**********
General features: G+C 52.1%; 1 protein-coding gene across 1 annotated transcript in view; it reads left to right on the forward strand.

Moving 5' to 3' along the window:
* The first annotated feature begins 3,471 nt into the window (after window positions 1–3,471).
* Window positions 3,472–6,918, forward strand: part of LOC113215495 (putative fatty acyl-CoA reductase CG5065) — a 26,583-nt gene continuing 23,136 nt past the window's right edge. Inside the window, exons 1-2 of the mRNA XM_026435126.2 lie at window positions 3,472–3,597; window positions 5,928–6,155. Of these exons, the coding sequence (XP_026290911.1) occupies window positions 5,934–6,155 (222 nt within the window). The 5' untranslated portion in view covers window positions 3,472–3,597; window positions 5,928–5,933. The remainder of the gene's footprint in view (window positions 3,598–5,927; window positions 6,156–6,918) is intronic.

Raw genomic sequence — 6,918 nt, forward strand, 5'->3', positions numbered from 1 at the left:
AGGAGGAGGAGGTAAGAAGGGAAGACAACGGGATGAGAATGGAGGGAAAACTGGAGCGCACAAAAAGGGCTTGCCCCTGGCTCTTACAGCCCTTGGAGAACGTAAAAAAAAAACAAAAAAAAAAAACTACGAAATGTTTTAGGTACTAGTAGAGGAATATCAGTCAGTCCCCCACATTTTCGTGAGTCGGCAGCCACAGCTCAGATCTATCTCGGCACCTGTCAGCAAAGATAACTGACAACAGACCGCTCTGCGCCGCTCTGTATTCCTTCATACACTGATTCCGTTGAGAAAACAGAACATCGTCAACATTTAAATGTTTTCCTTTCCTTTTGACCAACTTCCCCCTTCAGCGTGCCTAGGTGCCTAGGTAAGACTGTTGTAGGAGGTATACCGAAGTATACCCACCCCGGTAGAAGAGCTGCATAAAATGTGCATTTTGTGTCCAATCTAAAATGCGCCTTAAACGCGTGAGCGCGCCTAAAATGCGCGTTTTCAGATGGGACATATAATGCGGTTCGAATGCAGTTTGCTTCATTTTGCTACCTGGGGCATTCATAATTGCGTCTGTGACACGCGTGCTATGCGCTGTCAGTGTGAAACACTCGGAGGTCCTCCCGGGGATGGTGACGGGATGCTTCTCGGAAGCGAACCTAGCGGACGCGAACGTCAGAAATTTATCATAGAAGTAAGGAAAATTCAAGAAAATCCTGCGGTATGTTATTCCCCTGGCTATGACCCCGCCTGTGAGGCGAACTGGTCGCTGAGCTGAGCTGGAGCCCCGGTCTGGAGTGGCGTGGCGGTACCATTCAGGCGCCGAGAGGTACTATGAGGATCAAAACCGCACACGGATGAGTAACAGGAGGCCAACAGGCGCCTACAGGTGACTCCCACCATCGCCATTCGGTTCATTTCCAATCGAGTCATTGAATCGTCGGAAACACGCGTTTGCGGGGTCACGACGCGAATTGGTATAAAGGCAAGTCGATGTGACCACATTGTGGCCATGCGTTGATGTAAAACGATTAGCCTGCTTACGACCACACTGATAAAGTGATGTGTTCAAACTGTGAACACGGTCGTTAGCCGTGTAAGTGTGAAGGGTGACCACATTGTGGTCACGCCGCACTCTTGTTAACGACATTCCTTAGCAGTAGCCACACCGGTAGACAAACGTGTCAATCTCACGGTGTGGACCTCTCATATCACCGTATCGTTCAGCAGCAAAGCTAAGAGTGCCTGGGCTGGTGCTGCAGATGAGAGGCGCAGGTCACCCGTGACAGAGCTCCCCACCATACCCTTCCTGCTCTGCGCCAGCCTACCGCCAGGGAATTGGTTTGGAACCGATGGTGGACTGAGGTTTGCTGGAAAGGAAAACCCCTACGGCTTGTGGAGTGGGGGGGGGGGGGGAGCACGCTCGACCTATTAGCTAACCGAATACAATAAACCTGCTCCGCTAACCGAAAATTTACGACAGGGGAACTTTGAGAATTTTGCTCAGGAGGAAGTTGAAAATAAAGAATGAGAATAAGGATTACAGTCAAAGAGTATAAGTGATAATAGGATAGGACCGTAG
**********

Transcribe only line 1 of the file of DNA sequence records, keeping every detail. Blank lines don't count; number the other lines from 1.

General features: G+C 52.1%; 1 protein-coding gene across 1 annotated transcript in view; it reads left to right on the forward strand.